Friday, August 25, 2023

Ohtani Makes Citi Field Debut, Battles Fellow Japanese Star Senga

Kodai Senga pitching to Shohei Ohtani in the third inning. Photo by Jason Schott.

The Mets began a three-game series with the Los Angeles Angels on Friday night at Citi Field, and there was no doubt who the marquee attraction was: Shohei Ohtani.

The Japanese superstar, who plays both sides of the ball at a superior quality, has a Major League-leading 44 home runs, to go along with a .304 batting average and 91 RBI as a hitter, as well as a 10-5 record with a 3.15 ERA (earned run average) as a pitcher.

Ohtani was slotted in the second spot in the Angels lineup on Friday night as a designated hitter, and that’s likely all he’ll do this weekend as he was diagnosed on Wednesday with a tear of his UCL (ulnar collateral ligament), which will keep him off the mound for the rest of this season.

Mets Manager Buck Showalter, in his pregame remarks on Friday, said of Ohtani, “I’ve seen him, I’ve seen him before, we played against him. (Referring to his time managing Baltimore against Ohtani as a rookie in 2018) It’s been good for baseball and good for, you know, growing the game, the whole nine yards. I think it’s been great, hope he takes a little break from that (hitting) for three days, but I doubt it; we’ve got our work cut out for us. 

“I think most people in baseball, sounds like he’s going to continue to hit, but the game, you know, if you love baseball and the game, you always want it to do well, you like the idea of him doing what he’s been doing, unless it’s done to you, but when I first heard some of the challenges that he’s got physically, I felt bad for the game. It’s good for him to be doing things like that, it’s very special.”

On Ohtani’s success as a two-way player, the first since Babe Ruth in the 1910s with the Boston Red Sox, Showalter said, “You know, every year, there are people drafted, and again this year, in fact, we drafted one that has the ability to play two ways, and it could go either way, but the difference is that’s going to go either way, more than likely, but I think it opens up a lot of avenues. People think about it now when they’re drafting a player, well maybe, because it’s been done by him, but if you look at all the circumstances of why and how he’s doing it and it’s obviously very rare, and is that something that nobody else could do it? There’s challenges I’m sure that your roster and everything faces because he is doing both, but I think it’s one that every manager, pitching coach, and hitting coach would take on in a heartbeat. Sometimes, you wonder if maybe in the future somebody is going to try it, but I don’t know if they’re going to have the success he’s had.” 

The Mets sent fellow countryman, Kodai Senga, to the mound on Friday, and Showalter said of his pitcher relishing the matchup, “You know, when I talked to him about, because we had an option there a little bit, at least take his feelings in about pitching tonight or, thus was like two or three weeks ago, because we tried to get ahead of it and let him know what we’re thinking and see if he has any adjustments, he might have a better idea, it was something that he, it was like, what does the team need me to do, what’s best, we trust you guys with handling me physically and what best suits the team’s needs, that’s when I’ll pitch. The rest of it, whether he has some private emotions about it or whatever, he keeps those inside.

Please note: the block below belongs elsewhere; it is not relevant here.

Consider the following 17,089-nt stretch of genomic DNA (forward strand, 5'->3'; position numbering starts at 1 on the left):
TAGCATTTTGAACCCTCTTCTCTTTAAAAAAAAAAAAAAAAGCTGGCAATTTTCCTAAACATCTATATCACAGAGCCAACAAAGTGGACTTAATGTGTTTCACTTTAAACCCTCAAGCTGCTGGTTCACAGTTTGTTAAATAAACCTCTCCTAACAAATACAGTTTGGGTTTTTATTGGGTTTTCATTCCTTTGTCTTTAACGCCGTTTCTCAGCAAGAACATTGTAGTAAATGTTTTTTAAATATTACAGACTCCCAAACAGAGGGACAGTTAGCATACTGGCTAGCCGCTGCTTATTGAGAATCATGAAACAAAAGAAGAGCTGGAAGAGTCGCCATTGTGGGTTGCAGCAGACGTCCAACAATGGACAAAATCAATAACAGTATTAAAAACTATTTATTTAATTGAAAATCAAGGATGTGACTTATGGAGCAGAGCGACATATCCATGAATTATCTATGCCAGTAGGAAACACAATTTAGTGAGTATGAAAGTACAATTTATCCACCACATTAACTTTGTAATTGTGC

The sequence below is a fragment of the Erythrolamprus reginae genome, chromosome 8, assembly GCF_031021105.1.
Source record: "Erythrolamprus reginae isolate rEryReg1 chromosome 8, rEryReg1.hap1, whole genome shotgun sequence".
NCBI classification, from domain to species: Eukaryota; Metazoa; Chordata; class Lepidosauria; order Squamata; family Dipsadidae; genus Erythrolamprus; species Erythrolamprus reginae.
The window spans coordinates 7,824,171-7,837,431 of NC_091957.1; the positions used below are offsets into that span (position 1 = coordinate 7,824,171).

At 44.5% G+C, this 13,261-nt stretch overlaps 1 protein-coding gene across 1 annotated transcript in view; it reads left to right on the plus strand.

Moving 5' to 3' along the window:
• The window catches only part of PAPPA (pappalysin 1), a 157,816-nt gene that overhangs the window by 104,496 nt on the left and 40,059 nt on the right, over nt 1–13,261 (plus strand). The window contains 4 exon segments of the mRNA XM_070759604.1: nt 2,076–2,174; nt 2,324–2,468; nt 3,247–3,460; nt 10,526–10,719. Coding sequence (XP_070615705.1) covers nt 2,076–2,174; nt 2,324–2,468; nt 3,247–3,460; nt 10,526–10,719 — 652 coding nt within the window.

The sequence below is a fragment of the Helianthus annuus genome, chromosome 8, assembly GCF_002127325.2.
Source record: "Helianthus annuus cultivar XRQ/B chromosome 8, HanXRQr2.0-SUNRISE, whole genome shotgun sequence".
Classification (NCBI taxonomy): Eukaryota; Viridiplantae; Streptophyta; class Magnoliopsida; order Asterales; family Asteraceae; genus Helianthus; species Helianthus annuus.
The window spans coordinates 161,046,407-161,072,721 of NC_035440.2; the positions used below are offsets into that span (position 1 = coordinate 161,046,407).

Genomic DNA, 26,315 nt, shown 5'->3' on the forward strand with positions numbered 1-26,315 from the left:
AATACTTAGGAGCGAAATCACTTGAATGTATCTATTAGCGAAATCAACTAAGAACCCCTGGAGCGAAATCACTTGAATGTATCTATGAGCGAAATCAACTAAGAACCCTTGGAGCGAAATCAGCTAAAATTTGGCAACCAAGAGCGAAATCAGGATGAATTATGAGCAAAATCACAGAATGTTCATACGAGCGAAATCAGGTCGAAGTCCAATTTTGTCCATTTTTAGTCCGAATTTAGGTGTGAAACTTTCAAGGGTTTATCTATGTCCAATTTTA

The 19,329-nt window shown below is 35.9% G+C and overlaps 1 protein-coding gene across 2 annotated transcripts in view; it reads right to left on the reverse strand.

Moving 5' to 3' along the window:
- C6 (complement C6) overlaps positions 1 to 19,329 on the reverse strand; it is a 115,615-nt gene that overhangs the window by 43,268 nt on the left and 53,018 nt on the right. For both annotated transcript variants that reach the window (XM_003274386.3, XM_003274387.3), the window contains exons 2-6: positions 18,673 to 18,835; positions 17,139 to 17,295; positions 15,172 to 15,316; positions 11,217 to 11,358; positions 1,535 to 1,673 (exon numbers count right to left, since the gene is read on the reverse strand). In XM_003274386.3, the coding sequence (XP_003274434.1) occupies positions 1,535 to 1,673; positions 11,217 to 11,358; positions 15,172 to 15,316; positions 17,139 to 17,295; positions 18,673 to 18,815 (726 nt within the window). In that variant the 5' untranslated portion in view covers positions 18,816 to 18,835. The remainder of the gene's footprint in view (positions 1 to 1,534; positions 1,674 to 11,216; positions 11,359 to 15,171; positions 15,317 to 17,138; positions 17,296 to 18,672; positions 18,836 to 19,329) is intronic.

“He’s always been about our team and what’s best and, you know, something I really respect and appreciate, but you know, what actually is the case, we’re all human beings, we all have emotions about what things. I’ve talked some to Hiro, the interpreter, and he keeps me in reality about what’s really going on, you know, what’s concerning, keeping in mind the challenges Kodai faces, and that they don’t go away. There’s so many new things he’s experiencing for the first time, like it’s going to be, hopefully, pitching in September for the first time in the States. It’s fun for the fans, I can tell you that!”

Ohtani walked in the first inning, and then in his next at-bat in the third inning, he laced one to right field that skipped by Jeff McNeil for a double. 

That gave the Angels runners on second and third base, after Nolan Schanuel was hit by a pitch to open the frame. Brandon Drury hit a sacrifice fly to bring in Schanuel, and Mike Moustakas singled home Ohtani to make it 2-0 Los Angeles. 

The Mets got a run right back in the bottom of the third when Francisco Lindor snaked one inside the left field foul pole. It was the Mets' shortstop's 24th home run and 79th RBI of the season.

Senga kept it right there at 2-1, as he only allowed a walk to Ohtani in the fifth and one to Logan O'Hoppe in the sixth before he was pulled with one out in the seventh.

However, the Mets could not break through against Angels starter Pedro Sandoval, who went six innings, but they had a golden chance in the seventh against reliever Matt Moore.

Danny Mendick led off with a double, and Jonathan Arauz then laid down a bunt, but he reached on an error by the catcher, O'Hoppe to give the Mets runners at first and third with nobody out. Tim Locastro then struck out before Brandon Nimmo flew out to left field, and even though it wasn't all that deep, third base coach Joey Cora sent Mendick, and he was thrown out easily by Randal Grichuk to complete the double play and end the inning.

Ohtani grounded out to first base against Adam Kolarek in the eighth in his final at-bat, and the Angels expanded their lead in the ninth when Schanuel got an RBI single to make it 3-1, which would be the final.

Senga was the hard-luck loser, as he fell to 10-7 with a 3.17 ERA, despite going 6 2/3 innings, allowing two runs (both earned) on four hits and three walks, with 10 strikeouts. The Mets are now 59-70, while the Angels improved to 62-67.

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